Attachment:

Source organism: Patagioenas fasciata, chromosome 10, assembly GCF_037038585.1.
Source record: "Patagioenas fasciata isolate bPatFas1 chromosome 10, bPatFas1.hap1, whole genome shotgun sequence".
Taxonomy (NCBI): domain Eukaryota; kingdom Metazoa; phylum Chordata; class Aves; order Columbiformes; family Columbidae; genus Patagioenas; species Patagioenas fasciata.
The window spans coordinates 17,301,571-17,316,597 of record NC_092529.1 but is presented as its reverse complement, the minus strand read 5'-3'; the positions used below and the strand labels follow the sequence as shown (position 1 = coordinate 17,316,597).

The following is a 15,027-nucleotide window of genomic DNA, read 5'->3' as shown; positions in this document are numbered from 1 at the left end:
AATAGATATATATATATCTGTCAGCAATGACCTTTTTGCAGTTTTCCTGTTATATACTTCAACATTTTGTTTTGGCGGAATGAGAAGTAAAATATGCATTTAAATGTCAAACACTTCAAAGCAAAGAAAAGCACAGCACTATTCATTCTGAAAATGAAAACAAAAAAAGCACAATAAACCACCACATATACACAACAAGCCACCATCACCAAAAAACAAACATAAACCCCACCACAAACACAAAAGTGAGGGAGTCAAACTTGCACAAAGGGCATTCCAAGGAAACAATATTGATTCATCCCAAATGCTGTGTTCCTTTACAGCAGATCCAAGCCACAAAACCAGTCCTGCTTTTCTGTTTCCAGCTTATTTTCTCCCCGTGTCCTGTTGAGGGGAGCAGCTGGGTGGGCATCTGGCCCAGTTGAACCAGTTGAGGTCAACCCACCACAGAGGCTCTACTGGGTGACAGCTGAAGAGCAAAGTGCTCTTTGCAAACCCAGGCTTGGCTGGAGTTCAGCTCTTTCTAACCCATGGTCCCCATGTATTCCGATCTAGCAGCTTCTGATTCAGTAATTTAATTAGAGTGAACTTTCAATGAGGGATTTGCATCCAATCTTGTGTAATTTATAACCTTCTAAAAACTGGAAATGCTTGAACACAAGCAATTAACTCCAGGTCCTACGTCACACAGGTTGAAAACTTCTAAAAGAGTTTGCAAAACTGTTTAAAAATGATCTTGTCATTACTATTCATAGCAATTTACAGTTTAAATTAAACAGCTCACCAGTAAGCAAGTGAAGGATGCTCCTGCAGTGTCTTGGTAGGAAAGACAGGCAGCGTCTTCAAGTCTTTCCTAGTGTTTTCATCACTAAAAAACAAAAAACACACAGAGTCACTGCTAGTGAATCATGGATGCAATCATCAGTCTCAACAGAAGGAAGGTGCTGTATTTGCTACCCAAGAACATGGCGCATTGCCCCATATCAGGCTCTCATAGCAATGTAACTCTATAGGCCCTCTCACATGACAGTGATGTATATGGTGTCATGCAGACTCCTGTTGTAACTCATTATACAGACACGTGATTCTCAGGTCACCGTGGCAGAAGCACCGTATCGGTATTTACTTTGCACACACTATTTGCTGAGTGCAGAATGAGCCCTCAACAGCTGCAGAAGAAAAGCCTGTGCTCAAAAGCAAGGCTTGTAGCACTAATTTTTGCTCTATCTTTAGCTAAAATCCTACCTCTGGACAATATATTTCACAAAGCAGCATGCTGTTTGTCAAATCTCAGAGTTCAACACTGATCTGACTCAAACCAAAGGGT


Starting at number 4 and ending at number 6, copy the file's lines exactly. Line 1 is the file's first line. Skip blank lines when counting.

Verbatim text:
The window spans coordinates 17,301,571-17,316,597 of record NC_092529.1 but is presented as its reverse complement, the minus strand read 5'-3'; the positions used below and the strand labels follow the sequence as shown (position 1 = coordinate 17,316,597).

The following is a 15,027-nucleotide window of genomic DNA, read 5'->3' as shown; positions in this document are numbered from 1 at the left end:
AATAGATATATATATATCTGTCAGCAATGACCTTTTTGCAGTTTTCCTGTTATATACTTCAACATTTTGTTTTGGCGGAATGAGAAGTAAAATATGCATTTAAATGTCAAACACTTCAAAGCAAAGAAAAGCACAGCACTATTCATTCTGAAAATGAAAACAAAAAAAGCACAATAAACCACCACATATACACAACAAGCCACCATCACCAAAAAACAAACATAAACCCCACCACAAACACAAAAGTGAGGGAGTCAAACTTGCACAAAGGGCATTCCAAGGAAACAATATTGATTCATCCCAAATGCTGTGTTCCTTTACAGCAGATCCAAGCCACAAAACCAGTCCTGCTTTTCTGTTTCCAGCTTATTTTCTCCCCGTGTCCTGTTGAGGGGAGCAGCTGGGTGGGCATCTGGCCCAGTTGAACCAGTTGAGGTCAACCCACCACAGAGGCTCTACTGGGTGACAGCTGAAGAGCAAAGTGCTCTTTGCAAACCCAGGCTTGGCTGGAGTTCAGCTCTTTCTAACCCATGGTCCCCATGTATTCCGATCTAGCAGCTTCTGATTCAGTAATTTAATTAGAGTGAACTTTCAATGAGGGATTTGCATCCAATCTTGTGTAATTTATAACCTTCTAAAAACTGGAAATGCTTGAACACAAGCAATTAACTCCAGGTCCTACGTCACACAGGTTGAAAACTTCTAAAAGAGTTTGCAAAACTGTTTAAAAATGATCTTGTCATTACTATTCATAGCAATTTACAGTTTAAATTAAACAGCTCACCAGTAAGCAAGTGAAGGATGCTCCTGCAGTGTCTTGGTAGGAAAGACAGGCAGCGTCTTCAAGTCTTTCCTAGTGTTTTCATCACTAAAAAACAAAAAACACACAGAGTCACTGCTAGTGAATCATGGATGCAATCATCAGTCTCAACAGAAGGAAGGTGCTGTATTTGCTACCCAAGAACATGGCGCATTGCCCCATATCAGGCTCTCATAGCAATGTAACTCTATAGGCCCTCTCACATGACAGTGATGTATATGGTGTCATGCAGACTCCTGTTGTAACTCATTATACAGACACGTGATTCTCAGGTCACCGTGGCAGAAGCACCGTATCGGTATTTACTTTGCACACACTATTTGCTGAGTGCAGAATGAGCCCTCAACAGCTGCAGAAGAAAAGCCTGTGCTCAAAAGCAAGGCTTGTAGCACTAATTTTTGCTCTATCTTTAGCTAAAATCCTACCTCTGGACAATATATTTCACAAAGCAGCATGCTGTTTGTCAAATCTCAGAGTTCAACACTGATCTGACTCAAACCAAAGGGT